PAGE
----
“Shock your wife!”
I am only reiterating the law handed down to me by Borojah, a rambunctious neighbour of mine, who claims to be a poet though I’ve never come across a verse written by him.
I do not know if he can scan.
He only happens to be famous as the neighbourhood king of boys, leading endless delegations of his multiform friends to many a Lagos beer hall.
Variously known as Obi of Ikate, Poet, Nna-anyi, Noisemaker, Agbero, Norman the Gambler, Maximum Trouble or whatever, he is in my book the man with the least respect for money or social status or sartorial elegance.
He just happens to be himself, an ebullient rascal whose capacity for friendship is truly astounding.
In the two years of knowing him he shared his seedy two-bedroom apartment with all classes and races and sexes.
He once brought the great South African poet, Dennis Brutus, to his dump.
Just the other day, I read in the papers that Nobel Laureate Wole Soyinka ran into the rascal at Poet Odia Ofeimun’s birthday party and asked him where he had been all these years only for Borojah to reply that he had all along been in Nigeria “managing Nigerian poverty!”
An unredeemable lout, he is the exception to every rule.
His friends say he drank only beer and whisky at the university with the Ugandan poet Okot p’Bitek, author of Song of Lawino.
His presence at any gathering was sure to be a rabblerousing affair; he is always teeming with raucous songs like Robert Louis Stevenson’s pirates in Treasure Island.
It is a wonder how such a disagreeable thug manages to win the admiration of so many people – including my wife.
That is the story.
Missis actually disliked Borojah when he packed in some two-odd years before, always referring to him as “that mad bunkum”.
Borojah on his part never missed any opportunity to annoy Missis, brazenly calling her “Mgbeke”, an Igbo name he had turned into an ideogram for “bush woman”.
In no time what I read to be mutual loathing started to don the toga of symbiotic affection as Missis would spend endless hours talking to the loafer on topics spanning the mundane and the ethereal.
Missis: Borojah, what is even the meaning of this your name?
Borojah: Borrow Jah!
Missis: The Poet, when, if ever, will you get married?
Borojah: When I find a lady poet – like you!
Their exchanges always had her rolling with mirth. Let me give this man his due: he could make a stone dissolve into happy laughter.
And my wife happens to be a stone of sorts. Five years into our marriage, the kids are yet to start tumbling forth.
Our unspeakable yearning for new life increasingly found expression in frequent physical sallies. Every neighbour now knew us as “the fighting couple”.
It was as though she was dying to have pregnancy and commonsense knocked into her.
The lingering deterioration of our marriage became matched by the blossom of the uncanny Borojah-and-Missis affair.
Jealousy steadily ate away at my entrails though Borojah took out time to advertise the fact that there was nothing sexual in the matter.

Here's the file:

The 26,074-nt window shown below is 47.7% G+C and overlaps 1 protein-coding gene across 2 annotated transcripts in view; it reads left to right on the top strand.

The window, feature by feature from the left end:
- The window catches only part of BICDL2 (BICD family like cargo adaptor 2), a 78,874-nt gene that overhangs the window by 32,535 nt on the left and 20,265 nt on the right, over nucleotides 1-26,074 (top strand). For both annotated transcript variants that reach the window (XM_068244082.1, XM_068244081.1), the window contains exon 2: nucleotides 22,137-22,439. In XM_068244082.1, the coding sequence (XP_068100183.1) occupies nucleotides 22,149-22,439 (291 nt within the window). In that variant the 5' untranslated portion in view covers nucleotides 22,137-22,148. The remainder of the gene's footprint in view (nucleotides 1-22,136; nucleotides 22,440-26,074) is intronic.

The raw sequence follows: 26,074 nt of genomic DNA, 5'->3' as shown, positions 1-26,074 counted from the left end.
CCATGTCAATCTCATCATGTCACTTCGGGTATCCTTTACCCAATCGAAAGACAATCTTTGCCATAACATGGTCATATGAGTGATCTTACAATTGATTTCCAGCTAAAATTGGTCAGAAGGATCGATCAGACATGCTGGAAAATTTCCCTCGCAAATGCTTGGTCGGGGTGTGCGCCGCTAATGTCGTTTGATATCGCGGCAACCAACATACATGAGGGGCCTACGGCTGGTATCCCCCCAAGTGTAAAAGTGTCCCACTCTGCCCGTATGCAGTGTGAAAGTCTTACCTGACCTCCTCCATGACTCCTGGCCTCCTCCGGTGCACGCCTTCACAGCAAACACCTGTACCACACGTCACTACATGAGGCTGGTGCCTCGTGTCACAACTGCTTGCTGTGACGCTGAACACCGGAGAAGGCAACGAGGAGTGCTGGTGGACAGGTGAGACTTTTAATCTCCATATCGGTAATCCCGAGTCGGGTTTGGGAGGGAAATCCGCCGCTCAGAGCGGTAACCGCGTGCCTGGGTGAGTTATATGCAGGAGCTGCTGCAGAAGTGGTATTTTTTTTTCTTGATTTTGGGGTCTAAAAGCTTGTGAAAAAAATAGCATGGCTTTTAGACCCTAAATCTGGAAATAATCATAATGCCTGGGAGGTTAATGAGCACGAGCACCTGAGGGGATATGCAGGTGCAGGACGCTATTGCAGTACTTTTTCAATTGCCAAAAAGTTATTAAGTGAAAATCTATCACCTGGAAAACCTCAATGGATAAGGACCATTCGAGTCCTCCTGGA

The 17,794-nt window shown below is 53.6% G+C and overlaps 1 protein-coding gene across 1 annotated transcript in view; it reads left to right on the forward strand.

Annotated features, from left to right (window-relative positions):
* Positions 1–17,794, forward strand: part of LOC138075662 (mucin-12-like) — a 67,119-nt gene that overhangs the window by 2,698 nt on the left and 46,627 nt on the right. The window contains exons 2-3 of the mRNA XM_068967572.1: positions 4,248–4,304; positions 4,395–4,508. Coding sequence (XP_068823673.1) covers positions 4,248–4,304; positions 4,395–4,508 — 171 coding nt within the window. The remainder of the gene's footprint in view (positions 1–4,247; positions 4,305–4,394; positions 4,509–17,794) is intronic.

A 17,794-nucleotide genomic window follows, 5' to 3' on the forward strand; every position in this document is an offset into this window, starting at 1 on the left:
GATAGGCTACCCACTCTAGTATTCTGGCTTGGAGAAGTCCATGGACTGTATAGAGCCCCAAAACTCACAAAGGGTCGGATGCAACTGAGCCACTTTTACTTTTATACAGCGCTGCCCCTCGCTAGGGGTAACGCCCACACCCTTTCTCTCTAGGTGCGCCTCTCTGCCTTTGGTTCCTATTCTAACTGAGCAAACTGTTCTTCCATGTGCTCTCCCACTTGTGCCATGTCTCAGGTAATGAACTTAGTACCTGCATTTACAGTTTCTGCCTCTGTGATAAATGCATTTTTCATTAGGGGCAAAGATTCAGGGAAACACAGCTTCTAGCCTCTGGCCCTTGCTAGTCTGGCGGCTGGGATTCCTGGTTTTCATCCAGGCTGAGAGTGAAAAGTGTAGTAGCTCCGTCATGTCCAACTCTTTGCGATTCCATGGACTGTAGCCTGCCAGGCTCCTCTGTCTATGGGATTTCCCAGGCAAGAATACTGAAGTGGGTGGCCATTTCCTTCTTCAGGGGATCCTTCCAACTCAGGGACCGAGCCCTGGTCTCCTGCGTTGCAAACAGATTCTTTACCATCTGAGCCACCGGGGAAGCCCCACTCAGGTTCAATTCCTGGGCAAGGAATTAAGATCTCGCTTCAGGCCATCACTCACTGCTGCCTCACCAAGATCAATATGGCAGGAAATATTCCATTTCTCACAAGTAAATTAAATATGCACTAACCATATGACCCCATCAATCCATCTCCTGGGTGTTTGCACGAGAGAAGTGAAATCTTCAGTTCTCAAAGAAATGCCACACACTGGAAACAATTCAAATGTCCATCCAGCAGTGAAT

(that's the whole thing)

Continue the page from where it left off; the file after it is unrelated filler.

Missis would rather I believed she was having a no-holds-barred affair; she made a splendid ceremony of this her meeting with a real man as opposed to the ungainly wimp she was sharing her life with.
She took to entering Borojah’s place at will, and jealousy impelled me to climb up the ceiling, listening to their conversations while waiting for the sex act to commence so that I can burst in like an atom bomb of war!
“Stop oppressing your husband, woman!” Borojah blurted out, and I could not believe what I heard.
“Ah!” gasped Missis, deeply wounded. “Why are you hurting me?”
It was on wobbly legs that Missis departed Borojah’s place. I was shaking badly up there in the ceiling; it’s a miracle I did not come crashing down.
As if to compound the woes of Missis, a white lady moved into Borojah’s place that evening, a sunny Friday.
Missis shed torrents of tears throughout the weekend. She could not be consoled as she charged at me for a fight.
It was inside Borojah’s bedroom that I ended my run, surprising him and his white girlfriend as I ducked in like a scared rat chancing on a hole.
Missis would have come right after me but for the sharp reflexes of Borojah who masterfully threw her out and she abruptly sat on the edge of the gutter, stunned.
Back inside our room, Missis handed an order to me: “Hit Borojah for me!”
For Missis, a punch on the jaw of Borojah was the ultimate proof of manhood, and as if to compound matters, Borojah walked into my place to hand down his law: “Shock your wife!”
“How dare you enter my house without a knock on the door?” screamed Missis, seizing Borojah by the shirt collar.
Time freezes into the present tense as two suns fall from the skies and crash to pieces on the windowpane.
I am in a jiffy in front of Borojah, punching. Missis is behind him, also punching. Borojah parries my salvo of punches, his eyes darting back and forth like a surprised ram.
Then loading on my right hand I deliver a haymaker. Borojah shifts his fat head out of its flight and the punch lands smack on the jaw of Missis.
Down goes Missis with a horrible cry.
In the frenzy Missis is wrapped in a white shawl and rushed to Seyanzu Hospital.
She comes to in the small hours.
Borojah is by my side, kneeling, praying fervently, and chanting throttled incantations.
The svelte doctor, in her all-white apparel, is muttering something about keeping Missis longer to save her from a miscarriage or some other gibberish to that effect.